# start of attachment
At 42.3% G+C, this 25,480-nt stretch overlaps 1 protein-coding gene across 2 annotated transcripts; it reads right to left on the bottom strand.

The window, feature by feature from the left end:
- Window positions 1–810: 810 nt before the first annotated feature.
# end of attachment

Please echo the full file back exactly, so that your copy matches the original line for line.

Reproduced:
At 42.3% G+C, this 25,480-nt stretch overlaps 1 protein-coding gene across 2 annotated transcripts; it reads right to left on the bottom strand.

The window, feature by feature from the left end:
- Window positions 1–810: 810 nt before the first annotated feature.